'We have cracked the philosophy of 2.0’s sound'
…says sound designer Resul Pookutty, who wishes that South filmmakers realised the importance of sound in a film
Academy Award-winning sound designer, Resul Pookutty, speaks so softly that I often have to ask him to repeat himself. He may be soft in speech, but is decisively harsh about filmmakers who don’t understand the value of sound design. “Each sound in a film is important enough to merit its own consideration,” he says. That’s how Pookutty and his team approach sound designing.
The sound wizard believes that design and editing must have plenty to do with the creation and selection of the sounds that make up each scene; he views this stage as crucial for the development of a cohesive aural aesthetic. And he prefers to keep it natural. “Sound, when used effectively, can magically enhance the visual quality of a film. But it’s hardly given importance here,” he smiles.
Resul busts the myth that sound designing is just about creating great sound effects. “It’s an invaluable component of film production. I get furious when somebody doesn’t care about it. For instance, during the post-production work of Remo, I stormed out of the studio. They then convinced me and brought me back. Music seems to sell in our industry. Sound, unfortunately, doesn’t,” he laments.
Over the years, he has dug deep to make his sound unique. He has read up a lot, and scoured the internet to stock up on his studio with the best sounds the world had to offer. Despite growing awareness, he thinks a lot still needs to be done. “The makers are ready to spend money on music, but not so much for sound. I have been fighting this for decades,” he says. “There’s this producer, who’s almost scared of me. He once said, ‘Pookutty ooru-la irukaaru, studio-laam ippo ozhunga irukum’ (Pookutty is in town, and so the studios will be in good condition). Because he knows what I’ll do if they aren’t. Naan kelambi poitae irupen (I’ll just leave immediately).”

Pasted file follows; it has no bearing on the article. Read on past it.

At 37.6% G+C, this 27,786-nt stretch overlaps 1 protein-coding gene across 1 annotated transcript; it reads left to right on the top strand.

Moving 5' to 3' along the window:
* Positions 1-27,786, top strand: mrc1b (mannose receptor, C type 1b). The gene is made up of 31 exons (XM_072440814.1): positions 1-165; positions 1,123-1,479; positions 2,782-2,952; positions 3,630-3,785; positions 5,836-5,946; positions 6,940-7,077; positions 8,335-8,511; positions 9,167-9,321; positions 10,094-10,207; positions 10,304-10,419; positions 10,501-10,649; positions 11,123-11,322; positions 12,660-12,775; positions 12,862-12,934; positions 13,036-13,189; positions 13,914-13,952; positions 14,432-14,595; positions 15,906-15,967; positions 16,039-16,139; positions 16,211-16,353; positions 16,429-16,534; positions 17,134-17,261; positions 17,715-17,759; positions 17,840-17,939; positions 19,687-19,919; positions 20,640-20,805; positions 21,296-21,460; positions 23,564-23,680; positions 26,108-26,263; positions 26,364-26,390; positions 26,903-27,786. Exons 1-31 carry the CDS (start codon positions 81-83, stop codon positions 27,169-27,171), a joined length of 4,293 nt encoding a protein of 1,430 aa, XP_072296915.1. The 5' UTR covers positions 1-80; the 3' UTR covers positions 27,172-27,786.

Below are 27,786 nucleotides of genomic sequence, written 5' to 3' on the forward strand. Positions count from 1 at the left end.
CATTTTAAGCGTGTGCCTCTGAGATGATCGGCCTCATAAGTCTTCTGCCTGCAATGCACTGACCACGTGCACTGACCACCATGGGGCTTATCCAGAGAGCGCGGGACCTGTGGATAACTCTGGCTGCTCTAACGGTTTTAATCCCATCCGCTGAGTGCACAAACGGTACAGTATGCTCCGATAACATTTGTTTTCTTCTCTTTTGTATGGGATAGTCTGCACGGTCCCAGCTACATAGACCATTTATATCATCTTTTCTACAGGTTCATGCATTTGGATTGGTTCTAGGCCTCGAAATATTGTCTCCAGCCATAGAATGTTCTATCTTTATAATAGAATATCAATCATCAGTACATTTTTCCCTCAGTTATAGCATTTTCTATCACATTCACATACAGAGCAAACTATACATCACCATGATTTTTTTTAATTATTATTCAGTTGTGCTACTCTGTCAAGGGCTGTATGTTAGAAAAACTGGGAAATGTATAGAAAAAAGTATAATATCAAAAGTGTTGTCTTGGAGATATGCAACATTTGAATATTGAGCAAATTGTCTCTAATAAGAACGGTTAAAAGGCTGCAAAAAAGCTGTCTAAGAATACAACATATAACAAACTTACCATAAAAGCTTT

Sound design to him is more than just trying to bring a director’s vision onto the screen. “I strive to sensitise people about sound. I attempt to adapt the tone of every scene into the core compositional structure of the film,” he says. He is extremely choosy about films. “I want to work with people, who understand the importance of sound. As a technician, I am open to working across languages.. I think every Indian can adapt himself to wherever he goes. Just that in Hollywood, things are more organised,” he laughs.
He says Shankar’s 2.0 is shaping up well. “The storytelling of the film demands a certain type of sound and we’re actually working on the technology now. We’ve cracked it philosophically, but now, we need to find a way to execute it. Shankar is a visionary, and the film will be exceptional technically. As it’s a 3D venture, we are in talks with theatre owners to see what can be done to make the ‘sound’ feel differently.”
He thrives when working on such complex projects because “complexity makes life interesting and worthwhile. It’s not that I go in search of them; I just get attracted to them. It’s nice when people look at sound as a craft, and include it as a part of their writing. Take Kaabil for instance. I had sleepless nights working on it. The audience were surprised that Hrithik Roshan was speaking like Amitabh Bachchan. Even Big B himself was surprised. That’s the beauty of sound! The longer I work, the better I am at imagining what something should sound like. ”
Pookutty has plans to start a sound institute in Mumbai soon. “After I won BAFTA, Rahman told me to start teaching; I’ll do something about it for sure. When I meet people, they constantly ask me questions and that makes me responsible for the field. That’s why I try to keep myself updated with the latest technology, equipment and software,” he says.
You’d think that a technically gifted artist like Pookutty has all had his dreams fulfilled, considering that he has won an Academy Award too. But no, he still has an unfulfilled dream. “I’d love to work with Kamal Haasan.”